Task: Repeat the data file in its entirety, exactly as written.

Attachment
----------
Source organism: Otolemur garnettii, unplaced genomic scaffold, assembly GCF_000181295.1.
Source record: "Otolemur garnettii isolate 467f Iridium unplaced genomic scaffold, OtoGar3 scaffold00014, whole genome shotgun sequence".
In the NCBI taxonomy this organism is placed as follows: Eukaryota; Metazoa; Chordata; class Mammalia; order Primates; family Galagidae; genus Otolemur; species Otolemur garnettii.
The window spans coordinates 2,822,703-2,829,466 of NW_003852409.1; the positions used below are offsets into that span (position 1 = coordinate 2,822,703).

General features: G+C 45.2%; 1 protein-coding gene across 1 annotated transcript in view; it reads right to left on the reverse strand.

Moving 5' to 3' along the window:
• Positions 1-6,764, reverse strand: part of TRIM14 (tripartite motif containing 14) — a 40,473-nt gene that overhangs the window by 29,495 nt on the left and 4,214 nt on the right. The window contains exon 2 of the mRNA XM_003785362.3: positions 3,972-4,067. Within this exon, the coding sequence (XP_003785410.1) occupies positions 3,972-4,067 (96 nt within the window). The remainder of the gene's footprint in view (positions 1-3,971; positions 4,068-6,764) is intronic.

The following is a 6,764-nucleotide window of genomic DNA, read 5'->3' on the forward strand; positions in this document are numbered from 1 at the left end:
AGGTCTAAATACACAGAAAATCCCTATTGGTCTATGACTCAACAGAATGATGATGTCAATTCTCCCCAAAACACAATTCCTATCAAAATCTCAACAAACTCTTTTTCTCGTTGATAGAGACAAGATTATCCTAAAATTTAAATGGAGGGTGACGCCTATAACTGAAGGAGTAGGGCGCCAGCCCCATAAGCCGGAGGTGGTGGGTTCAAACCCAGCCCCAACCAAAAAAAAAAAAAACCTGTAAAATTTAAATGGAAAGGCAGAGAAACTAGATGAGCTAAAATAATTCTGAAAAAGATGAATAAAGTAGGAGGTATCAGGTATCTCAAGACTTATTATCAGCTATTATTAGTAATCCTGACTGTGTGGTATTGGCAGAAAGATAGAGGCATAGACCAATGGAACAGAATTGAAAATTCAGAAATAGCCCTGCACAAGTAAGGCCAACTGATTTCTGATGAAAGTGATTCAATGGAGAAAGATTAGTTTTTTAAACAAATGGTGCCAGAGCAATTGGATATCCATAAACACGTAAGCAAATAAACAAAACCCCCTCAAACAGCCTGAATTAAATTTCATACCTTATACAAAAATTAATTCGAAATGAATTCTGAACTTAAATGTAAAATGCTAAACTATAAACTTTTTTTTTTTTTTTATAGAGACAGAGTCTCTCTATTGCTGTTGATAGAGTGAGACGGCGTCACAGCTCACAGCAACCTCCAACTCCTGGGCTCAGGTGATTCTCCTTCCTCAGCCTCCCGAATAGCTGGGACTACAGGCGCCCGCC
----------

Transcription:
Source organism: Otolemur garnettii, unplaced genomic scaffold, assembly GCF_000181295.1.
Source record: "Otolemur garnettii isolate 467f Iridium unplaced genomic scaffold, OtoGar3 scaffold00014, whole genome shotgun sequence".
In the NCBI taxonomy this organism is placed as follows: Eukaryota; Metazoa; Chordata; class Mammalia; order Primates; family Galagidae; genus Otolemur; species Otolemur garnettii.
The window spans coordinates 2,822,703-2,829,466 of NW_003852409.1; the positions used below are offsets into that span (position 1 = coordinate 2,822,703).

General features: G+C 45.2%; 1 protein-coding gene across 1 annotated transcript in view; it reads right to left on the reverse strand.

Moving 5' to 3' along the window:
• Positions 1-6,764, reverse strand: part of TRIM14 (tripartite motif containing 14) — a 40,473-nt gene that overhangs the window by 29,495 nt on the left and 4,214 nt on the right. The window contains exon 2 of the mRNA XM_003785362.3: positions 3,972-4,067. Within this exon, the coding sequence (XP_003785410.1) occupies positions 3,972-4,067 (96 nt within the window). The remainder of the gene's footprint in view (positions 1-3,971; positions 4,068-6,764) is intronic.

The following is a 6,764-nucleotide window of genomic DNA, read 5'->3' on the forward strand; positions in this document are numbered from 1 at the left end:
AGGTCTAAATACACAGAAAATCCCTATTGGTCTATGACTCAACAGAATGATGATGTCAATTCTCCCCAAAACACAATTCCTATCAAAATCTCAACAAACTCTTTTTCTCGTTGATAGAGACAAGATTATCCTAAAATTTAAATGGAGGGTGACGCCTATAACTGAAGGAGTAGGGCGCCAGCCCCATAAGCCGGAGGTGGTGGGTTCAAACCCAGCCCCAACCAAAAAAAAAAAAAACCTGTAAAATTTAAATGGAAAGGCAGAGAAACTAGATGAGCTAAAATAATTCTGAAAAAGATGAATAAAGTAGGAGGTATCAGGTATCTCAAGACTTATTATCAGCTATTATTAGTAATCCTGACTGTGTGGTATTGGCAGAAAGATAGAGGCATAGACCAATGGAACAGAATTGAAAATTCAGAAATAGCCCTGCACAAGTAAGGCCAACTGATTTCTGATGAAAGTGATTCAATGGAGAAAGATTAGTTTTTTAAACAAATGGTGCCAGAGCAATTGGATATCCATAAACACGTAAGCAAATAAACAAAACCCCCTCAAACAGCCTGAATTAAATTTCATACCTTATACAAAAATTAATTCGAAATGAATTCTGAACTTAAATGTAAAATGCTAAACTATAAACTTTTTTTTTTTTTTTATAGAGACAGAGTCTCTCTATTGCTGTTGATAGAGTGAGACGGCGTCACAGCTCACAGCAACCTCCAACTCCTGGGCTCAGGTGATTCTCCTTCCTCAGCCTCCCGAATAGCTGGGACTACAGGCGCCCGCC